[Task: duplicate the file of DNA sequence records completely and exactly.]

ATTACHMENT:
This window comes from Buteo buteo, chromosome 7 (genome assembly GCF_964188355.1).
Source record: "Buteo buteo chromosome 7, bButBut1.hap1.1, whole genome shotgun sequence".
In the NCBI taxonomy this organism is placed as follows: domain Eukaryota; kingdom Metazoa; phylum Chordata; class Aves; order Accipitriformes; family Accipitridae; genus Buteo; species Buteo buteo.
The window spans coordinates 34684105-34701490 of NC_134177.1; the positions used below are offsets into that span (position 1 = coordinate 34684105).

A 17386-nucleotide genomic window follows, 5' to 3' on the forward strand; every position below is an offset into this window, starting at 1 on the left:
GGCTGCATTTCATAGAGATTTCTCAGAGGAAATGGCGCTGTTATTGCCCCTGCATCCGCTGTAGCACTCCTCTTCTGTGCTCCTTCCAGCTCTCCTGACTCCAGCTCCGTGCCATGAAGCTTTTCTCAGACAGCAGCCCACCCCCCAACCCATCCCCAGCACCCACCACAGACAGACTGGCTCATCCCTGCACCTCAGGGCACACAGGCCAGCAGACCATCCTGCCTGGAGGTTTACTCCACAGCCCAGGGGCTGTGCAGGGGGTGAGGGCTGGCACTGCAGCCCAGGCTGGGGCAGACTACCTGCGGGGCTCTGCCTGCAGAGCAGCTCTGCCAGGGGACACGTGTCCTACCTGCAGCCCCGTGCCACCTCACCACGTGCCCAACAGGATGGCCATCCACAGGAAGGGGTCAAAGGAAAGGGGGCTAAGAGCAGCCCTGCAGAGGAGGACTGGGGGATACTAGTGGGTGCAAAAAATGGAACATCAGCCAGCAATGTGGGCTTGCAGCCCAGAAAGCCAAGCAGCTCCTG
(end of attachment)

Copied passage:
This window comes from Buteo buteo, chromosome 7 (genome assembly GCF_964188355.1).
Source record: "Buteo buteo chromosome 7, bButBut1.hap1.1, whole genome shotgun sequence".
In the NCBI taxonomy this organism is placed as follows: domain Eukaryota; kingdom Metazoa; phylum Chordata; class Aves; order Accipitriformes; family Accipitridae; genus Buteo; species Buteo buteo.
The window spans coordinates 34684105-34701490 of NC_134177.1; the positions used below are offsets into that span (position 1 = coordinate 34684105).

A 17386-nucleotide genomic window follows, 5' to 3' on the forward strand; every position below is an offset into this window, starting at 1 on the left:
GGCTGCATTTCATAGAGATTTCTCAGAGGAAATGGCGCTGTTATTGCCCCTGCATCCGCTGTAGCACTCCTCTTCTGTGCTCCTTCCAGCTCTCCTGACTCCAGCTCCGTGCCATGAAGCTTTTCTCAGACAGCAGCCCACCCCCCAACCCATCCCCAGCACCCACCACAGACAGACTGGCTCATCCCTGCACCTCAGGGCACACAGGCCAGCAGACCATCCTGCCTGGAGGTTTACTCCACAGCCCAGGGGCTGTGCAGGGGGTGAGGGCTGGCACTGCAGCCCAGGCTGGGGCAGACTACCTGCGGGGCTCTGCCTGCAGAGCAGCTCTGCCAGGGGACACGTGTCCTACCTGCAGCCCCGTGCCACCTCACCACGTGCCCAACAGGATGGCCATCCACAGGAAGGGGTCAAAGGAAAGGGGGCTAAGAGCAGCCCTGCAGAGGAGGACTGGGGGATACTAGTGGGTGCAAAAAATGGAACATCAGCCAGCAATGTGGGCTTGCAGCCCAGAAAGCCAAGCAGCTCCTG